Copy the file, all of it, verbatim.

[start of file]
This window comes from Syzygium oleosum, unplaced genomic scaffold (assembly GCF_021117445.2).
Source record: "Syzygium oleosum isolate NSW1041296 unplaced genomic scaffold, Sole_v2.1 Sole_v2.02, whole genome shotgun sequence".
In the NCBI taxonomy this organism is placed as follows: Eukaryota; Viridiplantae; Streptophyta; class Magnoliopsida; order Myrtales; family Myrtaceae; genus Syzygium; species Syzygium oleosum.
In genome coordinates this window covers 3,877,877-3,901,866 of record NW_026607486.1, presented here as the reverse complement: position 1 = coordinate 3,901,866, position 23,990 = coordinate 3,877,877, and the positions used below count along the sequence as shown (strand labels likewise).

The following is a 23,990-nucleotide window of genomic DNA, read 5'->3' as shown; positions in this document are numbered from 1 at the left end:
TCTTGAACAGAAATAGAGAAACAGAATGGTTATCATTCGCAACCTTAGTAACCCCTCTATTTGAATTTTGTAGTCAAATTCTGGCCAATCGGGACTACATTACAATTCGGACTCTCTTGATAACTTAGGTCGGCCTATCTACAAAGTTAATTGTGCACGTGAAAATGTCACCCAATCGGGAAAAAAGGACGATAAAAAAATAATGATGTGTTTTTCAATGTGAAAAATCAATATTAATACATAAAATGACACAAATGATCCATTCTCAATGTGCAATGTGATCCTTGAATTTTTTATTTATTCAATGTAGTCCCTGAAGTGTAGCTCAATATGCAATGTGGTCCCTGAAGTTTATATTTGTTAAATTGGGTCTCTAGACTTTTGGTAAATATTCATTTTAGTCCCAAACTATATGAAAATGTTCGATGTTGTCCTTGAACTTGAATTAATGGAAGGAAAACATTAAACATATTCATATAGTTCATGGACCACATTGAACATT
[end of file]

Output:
This window comes from Syzygium oleosum, unplaced genomic scaffold (assembly GCF_021117445.2).
Source record: "Syzygium oleosum isolate NSW1041296 unplaced genomic scaffold, Sole_v2.1 Sole_v2.02, whole genome shotgun sequence".
In the NCBI taxonomy this organism is placed as follows: Eukaryota; Viridiplantae; Streptophyta; class Magnoliopsida; order Myrtales; family Myrtaceae; genus Syzygium; species Syzygium oleosum.
In genome coordinates this window covers 3,877,877-3,901,866 of record NW_026607486.1, presented here as the reverse complement: position 1 = coordinate 3,901,866, position 23,990 = coordinate 3,877,877, and the positions used below count along the sequence as shown (strand labels likewise).

The following is a 23,990-nucleotide window of genomic DNA, read 5'->3' as shown; positions in this document are numbered from 1 at the left end:
TCTTGAACAGAAATAGAGAAACAGAATGGTTATCATTCGCAACCTTAGTAACCCCTCTATTTGAATTTTGTAGTCAAATTCTGGCCAATCGGGACTACATTACAATTCGGACTCTCTTGATAACTTAGGTCGGCCTATCTACAAAGTTAATTGTGCACGTGAAAATGTCACCCAATCGGGAAAAAAGGACGATAAAAAAATAATGATGTGTTTTTCAATGTGAAAAATCAATATTAATACATAAAATGACACAAATGATCCATTCTCAATGTGCAATGTGATCCTTGAATTTTTTATTTATTCAATGTAGTCCCTGAAGTGTAGCTCAATATGCAATGTGGTCCCTGAAGTTTATATTTGTTAAATTGGGTCTCTAGACTTTTGGTAAATATTCATTTTAGTCCCAAACTATATGAAAATGTTCGATGTTGTCCTTGAACTTGAATTAATGGAAGGAAAACATTAAACATATTCATATAGTTCATGGACCACATTGAACATT